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This directory contains Python scripts that compare HTM with other algorithms on standard sequence prediction problems, including both discrete sequence prediction tasks, and continuous time-series prediction tasks. The results are published in the following paper:

Cui Y, Ahmad S, Hawkins J. Continuous online sequence learning with an unsupervised neural network model. (2016) Neural Computation, 28(11) 2474-2504. DOI: 10.1162/NECO_a_00893


  • NuPIC (required for all experiments)
  • SciPy
  • PyBrain required for LSTM and TDNN
  • R (required for ARIMA algorithm) (Fig. 10, 11)
  • hpelm required for experiments with Extreme Learning Machine
  • ESNToolbox required for Echo State Networks (Fig 10, 11)

Sequence prediction of HTM

HTM can be used for online sequence prediction tasks. The figure below shows the general setup. A data stream is first encoded into sparse distributed representations (SDRs) with an encoder. The HTM sequence memory is able to learn temporal transitions of SDRs. Predictions or classifications can then be decoded from the active cells using a SDRClassifier.

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Discrete sequence prediction

We compared HTM, LSTM, ELM and TDNN on the task of high-order sequence prediction. The data stream consists of sequences with shared subsequences. It is necessary to maintain a context of the starting element to correctly predict the ending elements. Sequences are presented in a continuously online fashion, with noise elements inserted between sequences. The dataset is implemented here.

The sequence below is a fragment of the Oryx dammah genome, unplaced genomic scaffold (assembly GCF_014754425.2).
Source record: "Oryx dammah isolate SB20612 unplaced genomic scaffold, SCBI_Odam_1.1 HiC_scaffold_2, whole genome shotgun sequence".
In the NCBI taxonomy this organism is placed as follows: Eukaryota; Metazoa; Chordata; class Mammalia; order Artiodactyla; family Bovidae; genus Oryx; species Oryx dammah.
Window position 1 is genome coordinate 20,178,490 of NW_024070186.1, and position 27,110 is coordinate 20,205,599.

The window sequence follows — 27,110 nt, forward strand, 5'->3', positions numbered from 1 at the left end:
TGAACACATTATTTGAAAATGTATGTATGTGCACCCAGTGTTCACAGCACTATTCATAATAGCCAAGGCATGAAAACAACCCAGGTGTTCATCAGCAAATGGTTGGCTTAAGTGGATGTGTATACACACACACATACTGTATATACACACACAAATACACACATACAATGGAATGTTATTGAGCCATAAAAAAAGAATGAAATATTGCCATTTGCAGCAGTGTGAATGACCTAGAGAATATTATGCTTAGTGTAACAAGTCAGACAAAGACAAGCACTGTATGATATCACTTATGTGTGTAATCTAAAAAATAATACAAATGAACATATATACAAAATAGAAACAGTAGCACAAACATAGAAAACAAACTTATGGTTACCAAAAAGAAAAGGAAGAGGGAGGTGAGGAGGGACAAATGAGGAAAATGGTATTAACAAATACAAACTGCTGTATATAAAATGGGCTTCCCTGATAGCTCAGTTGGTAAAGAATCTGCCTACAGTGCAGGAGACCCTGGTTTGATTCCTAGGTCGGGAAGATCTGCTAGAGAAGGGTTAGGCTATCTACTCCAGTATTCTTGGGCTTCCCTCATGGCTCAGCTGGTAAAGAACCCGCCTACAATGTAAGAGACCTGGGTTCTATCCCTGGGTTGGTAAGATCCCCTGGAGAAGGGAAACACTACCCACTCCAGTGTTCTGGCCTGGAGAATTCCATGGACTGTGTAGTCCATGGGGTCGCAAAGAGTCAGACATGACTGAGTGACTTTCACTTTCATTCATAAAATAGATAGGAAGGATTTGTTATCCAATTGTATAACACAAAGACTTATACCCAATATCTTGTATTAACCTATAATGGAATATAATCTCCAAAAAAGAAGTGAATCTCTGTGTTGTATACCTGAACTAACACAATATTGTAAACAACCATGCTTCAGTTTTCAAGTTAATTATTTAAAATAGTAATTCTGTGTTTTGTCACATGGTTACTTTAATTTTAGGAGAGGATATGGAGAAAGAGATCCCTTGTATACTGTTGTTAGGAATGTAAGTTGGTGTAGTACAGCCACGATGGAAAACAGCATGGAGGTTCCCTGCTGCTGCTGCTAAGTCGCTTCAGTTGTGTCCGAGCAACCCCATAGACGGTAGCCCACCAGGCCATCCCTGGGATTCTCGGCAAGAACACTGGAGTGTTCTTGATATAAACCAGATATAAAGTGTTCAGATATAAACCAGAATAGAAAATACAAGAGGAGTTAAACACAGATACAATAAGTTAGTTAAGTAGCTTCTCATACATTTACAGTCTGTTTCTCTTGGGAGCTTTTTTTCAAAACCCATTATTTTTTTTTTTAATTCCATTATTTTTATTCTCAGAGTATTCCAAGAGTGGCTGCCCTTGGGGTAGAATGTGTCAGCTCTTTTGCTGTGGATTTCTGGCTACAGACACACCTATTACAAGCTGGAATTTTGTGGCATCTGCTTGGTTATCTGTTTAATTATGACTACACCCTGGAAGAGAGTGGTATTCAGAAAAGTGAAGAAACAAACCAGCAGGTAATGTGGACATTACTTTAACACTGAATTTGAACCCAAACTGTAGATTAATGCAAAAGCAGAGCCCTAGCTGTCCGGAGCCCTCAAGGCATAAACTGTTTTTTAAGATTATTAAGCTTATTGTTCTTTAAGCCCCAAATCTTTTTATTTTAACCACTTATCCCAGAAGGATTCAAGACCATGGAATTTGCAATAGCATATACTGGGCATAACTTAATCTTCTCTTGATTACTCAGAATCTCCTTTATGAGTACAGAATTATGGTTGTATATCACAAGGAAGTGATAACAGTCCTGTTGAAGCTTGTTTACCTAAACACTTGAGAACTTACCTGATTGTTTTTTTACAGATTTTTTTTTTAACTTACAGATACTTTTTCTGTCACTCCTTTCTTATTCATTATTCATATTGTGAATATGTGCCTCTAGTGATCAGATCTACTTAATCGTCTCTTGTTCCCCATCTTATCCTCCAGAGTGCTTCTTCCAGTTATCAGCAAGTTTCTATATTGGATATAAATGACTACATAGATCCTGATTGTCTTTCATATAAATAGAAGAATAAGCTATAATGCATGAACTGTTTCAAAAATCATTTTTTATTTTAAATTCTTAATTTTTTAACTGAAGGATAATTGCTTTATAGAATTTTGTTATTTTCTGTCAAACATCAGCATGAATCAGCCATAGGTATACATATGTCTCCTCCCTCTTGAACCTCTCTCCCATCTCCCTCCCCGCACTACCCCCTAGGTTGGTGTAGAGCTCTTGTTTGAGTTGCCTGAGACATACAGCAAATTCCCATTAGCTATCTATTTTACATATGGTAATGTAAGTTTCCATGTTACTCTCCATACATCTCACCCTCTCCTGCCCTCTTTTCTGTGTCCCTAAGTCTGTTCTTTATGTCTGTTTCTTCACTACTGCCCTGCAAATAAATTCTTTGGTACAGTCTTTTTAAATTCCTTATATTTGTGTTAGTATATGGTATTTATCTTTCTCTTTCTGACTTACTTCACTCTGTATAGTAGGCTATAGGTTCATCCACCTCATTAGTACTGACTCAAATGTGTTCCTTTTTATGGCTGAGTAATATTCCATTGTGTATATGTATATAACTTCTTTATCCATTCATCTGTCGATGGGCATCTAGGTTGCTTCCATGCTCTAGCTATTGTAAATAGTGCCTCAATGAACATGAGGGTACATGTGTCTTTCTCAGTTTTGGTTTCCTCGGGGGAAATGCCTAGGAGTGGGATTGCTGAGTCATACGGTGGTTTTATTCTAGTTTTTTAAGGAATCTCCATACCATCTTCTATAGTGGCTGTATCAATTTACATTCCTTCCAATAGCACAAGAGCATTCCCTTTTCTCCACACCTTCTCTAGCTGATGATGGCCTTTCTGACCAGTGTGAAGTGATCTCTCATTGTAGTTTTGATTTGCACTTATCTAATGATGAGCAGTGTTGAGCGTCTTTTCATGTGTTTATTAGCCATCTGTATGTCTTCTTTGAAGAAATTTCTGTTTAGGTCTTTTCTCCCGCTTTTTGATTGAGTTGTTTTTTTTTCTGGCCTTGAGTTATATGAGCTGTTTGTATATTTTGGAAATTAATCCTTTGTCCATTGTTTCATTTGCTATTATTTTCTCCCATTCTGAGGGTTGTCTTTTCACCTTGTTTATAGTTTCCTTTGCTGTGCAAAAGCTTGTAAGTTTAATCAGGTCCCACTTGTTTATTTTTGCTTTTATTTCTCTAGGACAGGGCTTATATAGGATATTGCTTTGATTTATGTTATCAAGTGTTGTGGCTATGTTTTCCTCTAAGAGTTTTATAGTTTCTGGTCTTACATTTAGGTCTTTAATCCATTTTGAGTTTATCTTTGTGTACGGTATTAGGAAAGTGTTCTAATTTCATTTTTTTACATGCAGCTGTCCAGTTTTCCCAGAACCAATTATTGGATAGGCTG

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The prediction accuracy as a function of training is shown in the figure below. We switched to a different set of sequences at step 10000.

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The results can be reproduced using scripts in ./discrete_sequences/ For example, to reproduce the result of HTM, run

cd discrete_sequences/{tm|lstm|elm|tdnn}/
python -e high-order-distributed-random-perturbed

The required experiment name for tm, elm and lstm is high-order-distributed-random-perturbed

The required experiment names for tdnn are high-order-distributed-random-perturbed, high-order-distributed-random-perturbed-long-window and high-order-distributed-random-perturbed-short-window

The results will be saved to results/high-order-distributed-random-perturbed and can be visualized with the script (single trial) or (multiple repeats with error bars)

If you need to use domino, you can run the TM experiments from htmresearch/ with domino run projects/sequence_prediction/discrete_sequences/tm/ -c projects/sequence_prediction/discrete_sequences/tm/experiments.cfg -e high-order-distributed-random-perturbed

Properties of HTM sequence memory

We have designed a set of experiments to illustrate properties of HTM. These experiments are variations of the discrete sequence learning task.

Multiple predictions

In this experiment, each high-order sequence has two or four possible endings. Due to the use of SDRs, HTM is capable to represent multiple predictions internally, as a union of multiple SDRs. However, it is much harder to do that with dense representations. The figure below shows the prediction accuracy over training for HTM and LSTM and ELM. To reproduce the results for HTM, run

cd discrete_sequences/{tm|lstm|elm}/
python -e high-order-distributed-random-multiple-predictions

The results can be visualized with the script